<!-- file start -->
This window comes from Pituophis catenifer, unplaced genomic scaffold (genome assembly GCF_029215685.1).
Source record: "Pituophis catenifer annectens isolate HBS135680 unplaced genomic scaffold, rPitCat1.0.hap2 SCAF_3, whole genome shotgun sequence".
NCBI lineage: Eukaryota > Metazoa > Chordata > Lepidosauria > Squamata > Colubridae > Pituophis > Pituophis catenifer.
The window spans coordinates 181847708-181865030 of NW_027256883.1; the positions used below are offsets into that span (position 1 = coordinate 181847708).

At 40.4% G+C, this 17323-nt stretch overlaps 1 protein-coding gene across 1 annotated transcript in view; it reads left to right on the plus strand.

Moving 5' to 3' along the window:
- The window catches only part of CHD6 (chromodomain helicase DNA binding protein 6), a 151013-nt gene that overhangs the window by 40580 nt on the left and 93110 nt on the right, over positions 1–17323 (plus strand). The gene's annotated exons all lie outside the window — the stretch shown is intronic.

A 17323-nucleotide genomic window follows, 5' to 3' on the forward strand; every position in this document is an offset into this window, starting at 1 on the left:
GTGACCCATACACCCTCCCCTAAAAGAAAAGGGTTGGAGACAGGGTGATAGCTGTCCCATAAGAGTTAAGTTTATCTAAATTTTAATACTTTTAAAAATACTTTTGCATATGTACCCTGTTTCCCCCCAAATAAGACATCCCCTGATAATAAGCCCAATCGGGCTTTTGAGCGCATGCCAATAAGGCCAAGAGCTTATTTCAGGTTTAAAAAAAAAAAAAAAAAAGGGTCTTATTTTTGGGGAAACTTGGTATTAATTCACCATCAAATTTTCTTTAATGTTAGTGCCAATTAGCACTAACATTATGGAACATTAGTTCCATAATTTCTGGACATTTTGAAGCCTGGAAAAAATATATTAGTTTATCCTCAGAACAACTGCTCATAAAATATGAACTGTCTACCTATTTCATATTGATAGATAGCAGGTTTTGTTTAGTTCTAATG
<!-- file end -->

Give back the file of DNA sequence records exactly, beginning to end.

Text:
This window comes from Pituophis catenifer, unplaced genomic scaffold (genome assembly GCF_029215685.1).
Source record: "Pituophis catenifer annectens isolate HBS135680 unplaced genomic scaffold, rPitCat1.0.hap2 SCAF_3, whole genome shotgun sequence".
NCBI lineage: Eukaryota > Metazoa > Chordata > Lepidosauria > Squamata > Colubridae > Pituophis > Pituophis catenifer.
The window spans coordinates 181847708-181865030 of NW_027256883.1; the positions used below are offsets into that span (position 1 = coordinate 181847708).

At 40.4% G+C, this 17323-nt stretch overlaps 1 protein-coding gene across 1 annotated transcript in view; it reads left to right on the plus strand.

Moving 5' to 3' along the window:
- The window catches only part of CHD6 (chromodomain helicase DNA binding protein 6), a 151013-nt gene that overhangs the window by 40580 nt on the left and 93110 nt on the right, over positions 1–17323 (plus strand). The gene's annotated exons all lie outside the window — the stretch shown is intronic.

A 17323-nucleotide genomic window follows, 5' to 3' on the forward strand; every position in this document is an offset into this window, starting at 1 on the left:
GTGACCCATACACCCTCCCCTAAAAGAAAAGGGTTGGAGACAGGGTGATAGCTGTCCCATAAGAGTTAAGTTTATCTAAATTTTAATACTTTTAAAAATACTTTTGCATATGTACCCTGTTTCCCCCCAAATAAGACATCCCCTGATAATAAGCCCAATCGGGCTTTTGAGCGCATGCCAATAAGGCCAAGAGCTTATTTCAGGTTTAAAAAAAAAAAAAAAAAAGGGTCTTATTTTTGGGGAAACTTGGTATTAATTCACCATCAAATTTTCTTTAATGTTAGTGCCAATTAGCACTAACATTATGGAACATTAGTTCCATAATTTCTGGACATTTTGAAGCCTGGAAAAAATATATTAGTTTATCCTCAGAACAACTGCTCATAAAATATGAACTGTCTACCTATTTCATATTGATAGATAGCAGGTTTTGTTTAGTTCTAATG